Tag Archives: economy

Peak Paper

22 Feb
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Over at Crooked Timber John Quiggin has a post on peak paper:
In 2013, the world reached Peak Paper. World production and consumption of paper reached its maximum, flattened out, and is now falling. In fact, the peak in the traditional use of paper, for writing and printing, took place a few years earlier, but was offset for a while by continued growth in other uses, such as packaging and tissues.
China, by virtue of its size, rapid growth and middle-income status is the bellwether here; as China goes, so goes the world. Unsurprisingly in this light, China’s own peak year for paper use also occurred in 2013. Poorer countries, where universal literacy is only just arriving, are still increasing their use of paper, but even in these countries the peak is not far away.

Why does this matter? Because it means that we’re moving beyond the industrial mode of production and so must move beyond the ideas that go along with it, including the idea of perpetual growth:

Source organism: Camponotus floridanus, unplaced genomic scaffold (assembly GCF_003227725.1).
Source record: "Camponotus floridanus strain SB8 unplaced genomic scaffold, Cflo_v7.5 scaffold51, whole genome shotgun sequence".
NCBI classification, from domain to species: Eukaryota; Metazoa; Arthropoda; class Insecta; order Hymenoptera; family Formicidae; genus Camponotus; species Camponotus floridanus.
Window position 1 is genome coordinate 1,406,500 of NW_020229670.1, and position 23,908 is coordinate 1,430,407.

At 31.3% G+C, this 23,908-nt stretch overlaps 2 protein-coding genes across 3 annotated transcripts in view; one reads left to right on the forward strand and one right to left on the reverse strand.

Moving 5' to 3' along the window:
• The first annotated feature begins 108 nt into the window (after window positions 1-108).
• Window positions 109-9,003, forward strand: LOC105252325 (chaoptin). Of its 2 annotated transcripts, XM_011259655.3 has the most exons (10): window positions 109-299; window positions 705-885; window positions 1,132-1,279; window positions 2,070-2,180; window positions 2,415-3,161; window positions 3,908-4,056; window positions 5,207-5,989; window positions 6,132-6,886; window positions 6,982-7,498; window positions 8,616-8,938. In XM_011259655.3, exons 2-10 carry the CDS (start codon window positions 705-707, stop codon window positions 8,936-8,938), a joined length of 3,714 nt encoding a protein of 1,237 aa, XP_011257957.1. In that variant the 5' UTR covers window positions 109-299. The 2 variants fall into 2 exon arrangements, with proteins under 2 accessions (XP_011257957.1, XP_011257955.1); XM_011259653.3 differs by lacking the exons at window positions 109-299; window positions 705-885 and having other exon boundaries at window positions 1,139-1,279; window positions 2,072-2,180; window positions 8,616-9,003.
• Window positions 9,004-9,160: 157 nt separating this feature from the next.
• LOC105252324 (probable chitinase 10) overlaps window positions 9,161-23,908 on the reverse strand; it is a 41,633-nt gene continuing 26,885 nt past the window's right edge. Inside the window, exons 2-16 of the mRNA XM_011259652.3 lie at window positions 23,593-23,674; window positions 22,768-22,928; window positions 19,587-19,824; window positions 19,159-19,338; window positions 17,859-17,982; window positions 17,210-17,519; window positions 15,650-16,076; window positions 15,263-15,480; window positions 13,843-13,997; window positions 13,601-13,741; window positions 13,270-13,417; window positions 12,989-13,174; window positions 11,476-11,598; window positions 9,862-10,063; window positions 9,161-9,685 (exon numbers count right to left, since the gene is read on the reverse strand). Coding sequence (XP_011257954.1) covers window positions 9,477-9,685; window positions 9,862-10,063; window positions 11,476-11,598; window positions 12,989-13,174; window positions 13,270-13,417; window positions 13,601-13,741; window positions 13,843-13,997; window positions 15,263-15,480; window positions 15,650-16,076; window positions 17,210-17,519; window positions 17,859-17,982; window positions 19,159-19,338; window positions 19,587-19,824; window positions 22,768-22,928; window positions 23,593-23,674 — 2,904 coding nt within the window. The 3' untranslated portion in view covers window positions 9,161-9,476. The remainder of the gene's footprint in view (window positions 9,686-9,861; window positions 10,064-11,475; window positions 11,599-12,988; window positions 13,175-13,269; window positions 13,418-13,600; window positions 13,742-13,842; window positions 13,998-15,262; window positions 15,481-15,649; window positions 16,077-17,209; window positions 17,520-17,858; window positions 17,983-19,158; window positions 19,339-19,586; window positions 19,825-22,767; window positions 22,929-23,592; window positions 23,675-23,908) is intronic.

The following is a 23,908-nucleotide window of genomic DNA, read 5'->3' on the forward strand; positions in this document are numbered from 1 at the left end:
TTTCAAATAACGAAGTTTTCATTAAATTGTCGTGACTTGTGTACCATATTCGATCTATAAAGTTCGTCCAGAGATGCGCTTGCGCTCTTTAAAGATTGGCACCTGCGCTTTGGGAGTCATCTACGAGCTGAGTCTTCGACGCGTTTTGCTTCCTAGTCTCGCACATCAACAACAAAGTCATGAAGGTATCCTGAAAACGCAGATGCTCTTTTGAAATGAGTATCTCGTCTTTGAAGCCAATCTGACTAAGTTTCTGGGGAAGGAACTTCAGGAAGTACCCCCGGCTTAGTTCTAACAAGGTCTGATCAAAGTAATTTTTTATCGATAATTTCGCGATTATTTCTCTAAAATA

Peak Paper points up the meaningless of measures of economic growth in an information economy. Consider first the ‘fixed proportions’ assumption that resource inputs, economic outputs and the value of those outputs grow, broadly speaking in parallel. Until the end of the 20th century, these assumptions worked reasonably well for paper, books and newspapers, and the information they transmitted. The volume of information grew somewhat more rapidly than the economy as a whole, but not so rapidly as to undermine the notion of an aggregate rate of economic growth. … In the 21st century, these relationships have broken down. On the one hand, as we have already seen, the production of consumption and paper has slowed and declined. On the other hand, there has been an explosion in the production and distribution of information of all kinds.